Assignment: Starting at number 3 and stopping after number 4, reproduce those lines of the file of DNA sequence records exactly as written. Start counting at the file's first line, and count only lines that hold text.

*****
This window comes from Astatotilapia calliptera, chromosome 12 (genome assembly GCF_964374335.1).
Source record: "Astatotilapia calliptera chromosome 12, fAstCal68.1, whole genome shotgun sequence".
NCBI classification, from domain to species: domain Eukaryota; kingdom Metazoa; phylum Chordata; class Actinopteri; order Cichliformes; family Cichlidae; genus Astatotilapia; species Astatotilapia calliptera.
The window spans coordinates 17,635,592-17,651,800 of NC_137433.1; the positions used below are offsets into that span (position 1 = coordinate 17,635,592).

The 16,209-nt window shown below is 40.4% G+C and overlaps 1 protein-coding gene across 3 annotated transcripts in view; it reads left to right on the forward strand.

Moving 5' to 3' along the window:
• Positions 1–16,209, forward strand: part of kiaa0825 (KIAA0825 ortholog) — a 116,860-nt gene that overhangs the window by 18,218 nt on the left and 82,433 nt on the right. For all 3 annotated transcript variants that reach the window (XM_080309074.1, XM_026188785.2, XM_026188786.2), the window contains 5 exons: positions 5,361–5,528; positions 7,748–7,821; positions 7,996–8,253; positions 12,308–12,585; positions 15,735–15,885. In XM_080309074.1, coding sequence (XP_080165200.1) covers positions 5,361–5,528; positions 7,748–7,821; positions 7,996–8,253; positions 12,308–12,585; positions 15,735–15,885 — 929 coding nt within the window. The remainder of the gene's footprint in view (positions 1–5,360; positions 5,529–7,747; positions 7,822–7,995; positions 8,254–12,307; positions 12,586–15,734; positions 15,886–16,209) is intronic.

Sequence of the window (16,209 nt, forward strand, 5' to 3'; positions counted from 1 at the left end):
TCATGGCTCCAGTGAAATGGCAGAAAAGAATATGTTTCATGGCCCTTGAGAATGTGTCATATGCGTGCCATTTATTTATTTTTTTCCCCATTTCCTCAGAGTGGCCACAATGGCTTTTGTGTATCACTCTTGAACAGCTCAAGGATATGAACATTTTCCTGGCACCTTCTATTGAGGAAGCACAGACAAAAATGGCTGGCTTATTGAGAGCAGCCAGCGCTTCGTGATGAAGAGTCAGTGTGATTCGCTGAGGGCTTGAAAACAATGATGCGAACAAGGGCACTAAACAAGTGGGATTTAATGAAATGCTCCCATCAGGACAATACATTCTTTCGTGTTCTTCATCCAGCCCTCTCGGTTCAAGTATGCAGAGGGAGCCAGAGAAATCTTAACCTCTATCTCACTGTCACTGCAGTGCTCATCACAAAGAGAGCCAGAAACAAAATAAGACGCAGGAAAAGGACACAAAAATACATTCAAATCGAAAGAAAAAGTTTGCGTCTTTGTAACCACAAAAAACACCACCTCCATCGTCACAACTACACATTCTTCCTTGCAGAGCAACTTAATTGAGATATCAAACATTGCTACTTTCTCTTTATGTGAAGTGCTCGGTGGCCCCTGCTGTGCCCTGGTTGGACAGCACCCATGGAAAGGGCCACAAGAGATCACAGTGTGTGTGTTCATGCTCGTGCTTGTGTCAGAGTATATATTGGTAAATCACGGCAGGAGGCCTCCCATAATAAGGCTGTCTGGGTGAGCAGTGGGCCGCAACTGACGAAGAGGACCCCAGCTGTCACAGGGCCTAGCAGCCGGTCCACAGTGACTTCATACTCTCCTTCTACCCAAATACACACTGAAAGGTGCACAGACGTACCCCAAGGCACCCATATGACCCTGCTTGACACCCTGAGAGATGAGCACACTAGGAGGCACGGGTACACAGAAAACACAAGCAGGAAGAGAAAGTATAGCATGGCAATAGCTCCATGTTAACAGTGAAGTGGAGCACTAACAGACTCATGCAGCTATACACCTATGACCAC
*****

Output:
NCBI classification, from domain to species: domain Eukaryota; kingdom Metazoa; phylum Chordata; class Actinopteri; order Cichliformes; family Cichlidae; genus Astatotilapia; species Astatotilapia calliptera.
The window spans coordinates 17,635,592-17,651,800 of NC_137433.1; the positions used below are offsets into that span (position 1 = coordinate 17,635,592).